Of course, arguments to those functions can be express as well. Either as literals or expressions.

var p = Cypher.node("Person").named("p");
var createUuid = Cypher.call("apoc.create.uuid").asFunction(); (1)
var toCamelCase = Cypher.call("apoc.text.camelCase")
        .withArgs(Cypher.literalOf("first name")) (2)
var statement = Cypher.merge(p.withProperties(Cypher.mapOf("id",
                Cypher.parameter("nameParam") (3)
        "MERGE (p:`Person` {id: apoc.create.uuid()}) SET p.surname = 'Simons' "
        + "WITH p CALL apoc.create.setProperty(p, apoc.text.camelCase('first name'), $nameParam) "
        + "YIELD node RETURN node");
1 Same as before
2 A call to APOC’s camelCase function, taking in the literal of first name.
3 A call to another APOC function to which a parameter is passed. You find that corresponding placeholder as $nameParam in the following assert

4.3.3. Summary

Through Cypher.call any procedure or function can be called iin case one of your favorite procedures is missing in org.neo4j.cypherdsl.core.Functions. All clauses, including YIELD and WHERE on procedures are supported. All procedures can be turned into functions. The Cypher-DSL however does not check if the procedure that is used as a function is actually eligible to do so.

If the Cypher-DSL misses an important builtin Neo4j function, please raise a ticket.

5. Building a static meta model

5.1. Concepts

5.1.1. A static meta model is optional

First let’s stress this: A static meta model is optional for the Cypher-DSL. It is completly ok to use the Cypher-DSL as shown in the examples in the "How to use it" part: All labels, types and properties can be named as you go. The Cypher-DSL will still give you type-safety in regard to the Cypher’s syntax.

This fit’s nicely with Neo4j’s capabilities: Neo4j is a schema less database. Nodes, their relationships between each other, their labels and properties can be changed as you go but all of this information can still be queried.

In a schemaless database or a database with dynamic scheme the scheme is often defined by the application. This definition takes many forms: It can be through an object mapper like Neo4j-OGM or Spring Data Neo4j 6, or maybe in form of Graph-QL schemes.

Another source maybe the information we can retrieve from the database itself via db.schema.nodeTypeProperties and db.schema.relTypeProperties.

5.1.2. Building blocks

The Cypher DSL offers the following building blocks as part of the public API:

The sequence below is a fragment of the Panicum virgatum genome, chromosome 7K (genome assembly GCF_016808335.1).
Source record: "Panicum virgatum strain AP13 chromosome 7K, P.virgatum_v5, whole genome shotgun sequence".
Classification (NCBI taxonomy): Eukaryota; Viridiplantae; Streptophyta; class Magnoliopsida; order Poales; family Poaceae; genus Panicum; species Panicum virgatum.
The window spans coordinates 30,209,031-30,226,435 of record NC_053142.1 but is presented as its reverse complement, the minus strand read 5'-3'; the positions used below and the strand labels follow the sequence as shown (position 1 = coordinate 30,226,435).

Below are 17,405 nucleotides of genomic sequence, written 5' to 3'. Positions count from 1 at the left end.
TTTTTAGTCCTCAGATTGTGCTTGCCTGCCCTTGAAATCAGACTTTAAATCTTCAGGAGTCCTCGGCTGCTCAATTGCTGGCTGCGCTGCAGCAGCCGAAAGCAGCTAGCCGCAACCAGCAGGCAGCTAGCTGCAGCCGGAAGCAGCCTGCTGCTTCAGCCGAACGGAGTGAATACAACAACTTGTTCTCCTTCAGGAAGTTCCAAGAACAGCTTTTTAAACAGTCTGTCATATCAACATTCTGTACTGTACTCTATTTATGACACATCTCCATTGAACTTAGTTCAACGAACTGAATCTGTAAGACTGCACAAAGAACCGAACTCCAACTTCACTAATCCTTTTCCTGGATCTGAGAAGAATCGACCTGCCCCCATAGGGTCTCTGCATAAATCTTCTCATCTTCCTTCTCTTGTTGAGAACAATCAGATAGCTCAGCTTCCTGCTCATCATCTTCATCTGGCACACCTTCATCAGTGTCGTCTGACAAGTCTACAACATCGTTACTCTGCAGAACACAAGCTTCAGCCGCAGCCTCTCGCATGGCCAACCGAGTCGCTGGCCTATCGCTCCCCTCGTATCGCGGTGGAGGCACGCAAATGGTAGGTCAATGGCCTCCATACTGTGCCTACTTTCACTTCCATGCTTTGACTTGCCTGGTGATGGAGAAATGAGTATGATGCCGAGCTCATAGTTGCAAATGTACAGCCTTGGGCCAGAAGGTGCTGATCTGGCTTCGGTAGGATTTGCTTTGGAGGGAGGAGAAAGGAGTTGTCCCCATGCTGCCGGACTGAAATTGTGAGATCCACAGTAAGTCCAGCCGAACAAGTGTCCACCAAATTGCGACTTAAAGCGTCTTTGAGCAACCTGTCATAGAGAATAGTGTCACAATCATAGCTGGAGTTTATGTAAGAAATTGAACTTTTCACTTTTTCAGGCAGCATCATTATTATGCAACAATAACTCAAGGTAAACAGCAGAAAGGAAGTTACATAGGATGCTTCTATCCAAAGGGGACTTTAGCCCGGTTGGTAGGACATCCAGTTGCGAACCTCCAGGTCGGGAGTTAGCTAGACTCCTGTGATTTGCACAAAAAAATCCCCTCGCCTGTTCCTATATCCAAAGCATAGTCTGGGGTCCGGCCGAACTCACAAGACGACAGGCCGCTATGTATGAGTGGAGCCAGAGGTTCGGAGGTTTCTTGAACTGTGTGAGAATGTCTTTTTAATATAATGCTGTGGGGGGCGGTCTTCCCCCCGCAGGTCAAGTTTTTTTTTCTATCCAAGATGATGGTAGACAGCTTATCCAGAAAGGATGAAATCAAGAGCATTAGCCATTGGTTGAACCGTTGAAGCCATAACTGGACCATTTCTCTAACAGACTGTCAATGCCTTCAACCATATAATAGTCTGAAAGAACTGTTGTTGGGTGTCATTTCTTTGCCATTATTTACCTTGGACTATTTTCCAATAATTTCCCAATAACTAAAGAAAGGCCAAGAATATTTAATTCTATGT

• Two pattern elements:

    • Nodes via Node (and it’s default implementation NodeBase)

    • Relationships via Relationship (and it’s default implementation RelationshipBase)

  • Property, which is a a holder for properties

When you use Cypher-DSL like this:

var m = Cypher.node("Movie").named("m");
var statement = Cypher.match(m).returning(m).build();

m will be a Node instance having the label Movie and an alias of m. m can be used everywhere where a pattern element can be used according to the openCypher spec. You don’t have to care about it’s type. That’s why we vouched for the JDK11+ local type inference here and omitted the declaration of the type Node: It just reads better.

5.1.3. A very simple, static model

Both NodeBase and RelationshipBase are meant to be extended to put your static model into something that is usable with the Cypher-DSL.


Start by extending NodeBase like this:

import java.util.List;

import org.neo4j.cypherdsl.core.MapExpression;
import org.neo4j.cypherdsl.core.NodeBase;
import org.neo4j.cypherdsl.core.NodeLabel;
import org.neo4j.cypherdsl.core.Properties;
import org.neo4j.cypherdsl.core.SymbolicName;

public final class Movie extends NodeBase<Movie> { (1)

    public static final Movie MOVIE = new Movie(); (2)

    public Movie() {
        super("Movie"); (3)

    private Movie(SymbolicName symbolicName, List<NodeLabel> labels, Properties properties) { (4)
        super(symbolicName, labels, properties);

    public Movie named(SymbolicName newSymbolicName) { (5)

        return new Movie(newSymbolicName, getLabels(), getProperties());

    public Movie withProperties(MapExpression newProperties) { (6)

        return new Movie(getSymbolicName().orElse(null), getLabels(), Properties.create(newProperties));
1 Extend from NodeBase and specify your class as a "self" type-argument
2 Optional: Create one static instance of your model
3 This is where you specify one or more label
4 This constructor is optional, it is used in the next two steps
5 named must be overridden and must return new copies of the node, with the changed symbolic name. It must be overridden to guarantee type integrity.
6 Same as obove

With that in place, you can already use it like this:

var cypher = Cypher.match(Movie.MOVIE)

and it would generate a Cypher string like this: "MATCH (jwKyXzwS000:`Movie) RETURN jwKyXzwS000"`, with generated variable names.

If you don’t like them, you can just rename one instance of the movie-model like this:

var movie = Movie.MOVIE.named("m");
var cypher = Cypher.match(movie)

Of course, properties belong into a model as well. You add them like this:

import org.neo4j.cypherdsl.core.Property;

public final class Movie extends NodeBase<Movie> { (1)

    public final Property TITLE = this.property("title"); (2)
1 Same class before, extending from NodeBase.
2 Use this and the property method to create a new Property instance, stored on the given instance